In exactly two months time I will be back at work full time. For the first time in over 3 years.The last time I worked full time, Syria was at peace, Wills and Kate had yet to tie the knot and Superquinn was alive and kicking. I suspect that Mini will take the daily changes her stride-as long as there are people to give her love and attention, she won’t be too bothered that her mum isn’t around 24/7. It’ll be a whole other ball game with her sister, however. Mini Mini is a real mammy’s girl, a Velcro baby. She’s in for a rude awakening when her one true love (the boobs, not me-though I feel I come a close second!) disappear from her life forever and the person they’re attached to is gone for a sizable chunk of the day.
As for me, I’m dreading it. The office banter and adult interaction will be welcomed with open arms but the thoughts of spending so much time away from my girls is gut wrenching. Mercifully my commute to work is a ridiculously small one-five minutes drive and I’m there so I’ll have the option to come home and see them at lunchtime.
Office Mum has written extensively and very eloquently about the subject of flexibility in the workplace. I see from her articles a correlation between me and many other Irish parents who do not possess a flexible working week. Seven times over the past 3 years I have asked for a 3 or a 4 day week, anything but a 5 day one. Each time this request has been denied. It used to be the case where you could divide up the 18 weeks of unpaid parental leave you were entitled to over a period of a year or so. Now my employer is offering that 18 weeks as a block-no division permitted. no exceptions-not even for parents of children with special needs. Mini has so many appointments-physio,occupational therapy,speech and language,regular assessments, blood tests and check ups-often two or three in the one week. So I took Carer’s Leave for 22 months sandwiched between two maternity leaves. I’m not sure how we will schedule these appointments once I’m back at work.The Frenchman works evenings so it will more than likely fall to him to keep all these appointments going in the mornings. It’s a lot to ask of one person. Even a four day working week would have allowed me to schedule the appointments on the one day. It would have been a bitch of a day, but it would be a lot easier.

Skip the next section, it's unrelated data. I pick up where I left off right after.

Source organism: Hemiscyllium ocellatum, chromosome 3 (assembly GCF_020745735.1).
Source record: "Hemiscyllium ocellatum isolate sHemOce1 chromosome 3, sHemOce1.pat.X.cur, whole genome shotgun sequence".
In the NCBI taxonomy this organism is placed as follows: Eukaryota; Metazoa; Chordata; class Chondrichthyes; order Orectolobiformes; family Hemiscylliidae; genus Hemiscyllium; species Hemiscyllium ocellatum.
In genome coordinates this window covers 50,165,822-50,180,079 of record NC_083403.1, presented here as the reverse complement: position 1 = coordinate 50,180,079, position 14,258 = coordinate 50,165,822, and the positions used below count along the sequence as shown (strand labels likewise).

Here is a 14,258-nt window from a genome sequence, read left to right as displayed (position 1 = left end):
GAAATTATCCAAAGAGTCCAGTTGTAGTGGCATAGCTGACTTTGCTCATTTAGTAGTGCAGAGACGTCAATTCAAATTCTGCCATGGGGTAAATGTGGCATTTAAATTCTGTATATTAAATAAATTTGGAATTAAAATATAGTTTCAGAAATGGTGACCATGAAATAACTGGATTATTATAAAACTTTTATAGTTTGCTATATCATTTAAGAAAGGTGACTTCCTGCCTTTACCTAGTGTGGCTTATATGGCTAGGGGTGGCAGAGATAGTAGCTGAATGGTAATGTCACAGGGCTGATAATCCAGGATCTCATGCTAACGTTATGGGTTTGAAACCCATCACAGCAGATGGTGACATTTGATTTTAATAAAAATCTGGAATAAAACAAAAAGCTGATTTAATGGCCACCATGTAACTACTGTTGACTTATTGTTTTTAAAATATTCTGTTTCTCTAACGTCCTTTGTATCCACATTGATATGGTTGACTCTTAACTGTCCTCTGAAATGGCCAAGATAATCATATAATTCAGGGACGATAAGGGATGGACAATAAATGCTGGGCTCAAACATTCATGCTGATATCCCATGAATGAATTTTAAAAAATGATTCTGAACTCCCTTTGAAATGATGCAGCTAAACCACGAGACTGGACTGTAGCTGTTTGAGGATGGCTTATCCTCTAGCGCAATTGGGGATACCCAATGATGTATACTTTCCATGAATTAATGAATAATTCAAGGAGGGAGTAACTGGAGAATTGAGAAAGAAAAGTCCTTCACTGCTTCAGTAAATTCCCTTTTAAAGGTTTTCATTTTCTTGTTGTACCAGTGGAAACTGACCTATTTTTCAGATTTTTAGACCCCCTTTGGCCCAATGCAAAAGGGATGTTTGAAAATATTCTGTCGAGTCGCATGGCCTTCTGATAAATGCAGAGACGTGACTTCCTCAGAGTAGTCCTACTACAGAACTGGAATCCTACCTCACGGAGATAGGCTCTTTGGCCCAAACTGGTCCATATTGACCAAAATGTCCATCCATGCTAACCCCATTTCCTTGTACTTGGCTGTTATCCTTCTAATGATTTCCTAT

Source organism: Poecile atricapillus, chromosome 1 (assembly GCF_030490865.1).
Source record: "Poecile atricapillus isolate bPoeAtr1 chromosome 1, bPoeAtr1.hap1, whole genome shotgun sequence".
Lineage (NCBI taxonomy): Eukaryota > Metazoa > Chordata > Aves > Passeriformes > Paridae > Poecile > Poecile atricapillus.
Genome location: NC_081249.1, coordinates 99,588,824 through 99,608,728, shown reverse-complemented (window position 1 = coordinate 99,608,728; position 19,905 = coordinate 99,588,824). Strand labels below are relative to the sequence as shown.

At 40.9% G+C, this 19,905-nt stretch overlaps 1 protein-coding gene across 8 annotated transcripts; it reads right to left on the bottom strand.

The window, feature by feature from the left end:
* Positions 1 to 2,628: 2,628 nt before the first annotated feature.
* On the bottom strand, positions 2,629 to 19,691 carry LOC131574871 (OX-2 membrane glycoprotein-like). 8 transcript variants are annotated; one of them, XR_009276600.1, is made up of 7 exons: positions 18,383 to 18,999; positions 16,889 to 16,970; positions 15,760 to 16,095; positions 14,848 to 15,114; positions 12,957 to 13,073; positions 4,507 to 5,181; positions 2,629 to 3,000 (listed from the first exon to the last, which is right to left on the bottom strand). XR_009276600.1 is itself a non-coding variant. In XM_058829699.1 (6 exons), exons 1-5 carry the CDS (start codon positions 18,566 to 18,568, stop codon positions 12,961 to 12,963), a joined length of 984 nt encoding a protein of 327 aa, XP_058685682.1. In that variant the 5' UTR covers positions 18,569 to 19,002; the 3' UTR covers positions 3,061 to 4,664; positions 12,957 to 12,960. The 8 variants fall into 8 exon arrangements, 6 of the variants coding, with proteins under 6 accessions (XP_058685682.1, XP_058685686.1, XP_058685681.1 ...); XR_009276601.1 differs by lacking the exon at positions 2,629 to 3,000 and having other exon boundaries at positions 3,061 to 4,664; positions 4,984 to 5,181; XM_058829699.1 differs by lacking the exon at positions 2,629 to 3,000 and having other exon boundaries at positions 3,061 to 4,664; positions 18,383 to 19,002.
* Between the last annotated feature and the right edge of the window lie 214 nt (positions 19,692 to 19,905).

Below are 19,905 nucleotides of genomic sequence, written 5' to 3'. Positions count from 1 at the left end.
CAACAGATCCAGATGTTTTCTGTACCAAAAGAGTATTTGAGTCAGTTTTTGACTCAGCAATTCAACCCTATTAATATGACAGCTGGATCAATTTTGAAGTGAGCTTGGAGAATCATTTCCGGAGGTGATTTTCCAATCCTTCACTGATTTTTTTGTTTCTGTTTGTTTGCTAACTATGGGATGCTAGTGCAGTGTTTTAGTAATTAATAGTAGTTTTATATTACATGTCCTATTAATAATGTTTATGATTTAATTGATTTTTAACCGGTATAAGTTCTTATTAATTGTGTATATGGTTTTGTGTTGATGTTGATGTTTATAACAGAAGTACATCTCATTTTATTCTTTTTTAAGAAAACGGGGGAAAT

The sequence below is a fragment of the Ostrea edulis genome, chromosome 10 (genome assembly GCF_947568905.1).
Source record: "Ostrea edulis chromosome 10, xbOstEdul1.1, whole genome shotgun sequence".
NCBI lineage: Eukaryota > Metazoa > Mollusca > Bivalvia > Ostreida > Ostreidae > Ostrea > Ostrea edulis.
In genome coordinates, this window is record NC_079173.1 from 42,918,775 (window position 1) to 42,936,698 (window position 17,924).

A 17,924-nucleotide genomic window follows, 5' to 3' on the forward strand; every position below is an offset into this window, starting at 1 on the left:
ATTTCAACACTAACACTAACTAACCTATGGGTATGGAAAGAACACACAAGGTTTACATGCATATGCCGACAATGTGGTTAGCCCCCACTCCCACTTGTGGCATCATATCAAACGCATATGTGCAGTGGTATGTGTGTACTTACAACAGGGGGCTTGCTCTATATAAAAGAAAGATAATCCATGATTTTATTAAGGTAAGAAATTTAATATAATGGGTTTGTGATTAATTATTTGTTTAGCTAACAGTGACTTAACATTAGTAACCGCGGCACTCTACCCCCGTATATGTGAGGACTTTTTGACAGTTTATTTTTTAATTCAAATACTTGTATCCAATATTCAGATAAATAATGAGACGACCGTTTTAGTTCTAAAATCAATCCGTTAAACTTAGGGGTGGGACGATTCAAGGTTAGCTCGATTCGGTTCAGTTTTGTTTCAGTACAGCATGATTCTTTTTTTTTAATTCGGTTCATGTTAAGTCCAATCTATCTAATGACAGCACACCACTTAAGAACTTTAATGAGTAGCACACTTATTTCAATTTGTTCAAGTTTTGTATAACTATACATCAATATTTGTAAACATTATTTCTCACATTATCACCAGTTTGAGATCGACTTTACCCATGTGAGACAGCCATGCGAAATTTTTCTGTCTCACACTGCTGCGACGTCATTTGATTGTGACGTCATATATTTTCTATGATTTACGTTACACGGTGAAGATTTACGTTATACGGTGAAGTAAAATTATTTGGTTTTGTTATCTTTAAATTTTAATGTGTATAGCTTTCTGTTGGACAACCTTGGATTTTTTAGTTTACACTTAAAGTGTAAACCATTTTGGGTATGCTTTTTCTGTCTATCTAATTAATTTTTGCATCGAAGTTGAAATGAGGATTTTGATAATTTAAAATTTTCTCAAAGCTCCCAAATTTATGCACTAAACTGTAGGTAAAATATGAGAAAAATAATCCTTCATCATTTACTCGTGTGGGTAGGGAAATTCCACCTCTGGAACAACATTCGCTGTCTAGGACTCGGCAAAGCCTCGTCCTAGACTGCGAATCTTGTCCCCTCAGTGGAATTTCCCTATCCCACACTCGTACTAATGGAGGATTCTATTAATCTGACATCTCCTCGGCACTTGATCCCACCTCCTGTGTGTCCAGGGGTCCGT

I’m not the first mother to complain about lack of flexibility on the part of my employer and I see where they are coming from. They no doubt feel they have been more than generous with their 18 paid weeks of maternity leave and in this country they definitely have. I have friends who have had to rely solely on the weekly government maternity benefit-previously at €262, cut to just €230 in the last Budget.My employer want me back full time as there are targets to maintain, call levels to keep steady and the all important customers to placate. The fact of the matter is that they could have had me back over two years ago if they had allowed me to go back on a three day week. Surely I would have been more beneficial to them being there three days out of five than none at all? One wonders.
I know I chose to have kids but a little flexibility could go a long way.It’s interesting that the state still fails to recognise its most precious commodity-its children. Childcare rates are at a premium and are more costly than a mortgage for some families. If the government could somehow subsidise employers or provide incentives so they could offer their workers more flexibility,it would alleviate so much stress in Irish homes. I know it’s never going to happen,especially not in the private sector but I’d love for some thinking outside the box to come from our politicians. Happier workers means more productive workers which can only be a good thing for the economy.
And before anyone gives out about favourable actions for people who have chosen to have kids, why shouldn’t there be help provided by the state?We need to have children in order to keep any economy going. Children are future adults who will become future workers,paying taxes to keep the country going.
The bottom line is that I am a better human being since becoming a parent.I am more patient,more understanding,a better multi tasker and am no longer fazed by what I now know to be the little things. When your child is hooked up to tubes in the NICU and you are anxiously waiting for the cardiologist to assuage fears that she may have a hole in her heart,you get a bit of bloody perspective. What employer wouldn’t gratefully accept these traits in exchange for the loss of just a few hours work per week?A damn lucky one that’s who!And sadly one that seems to be rare enough in this country.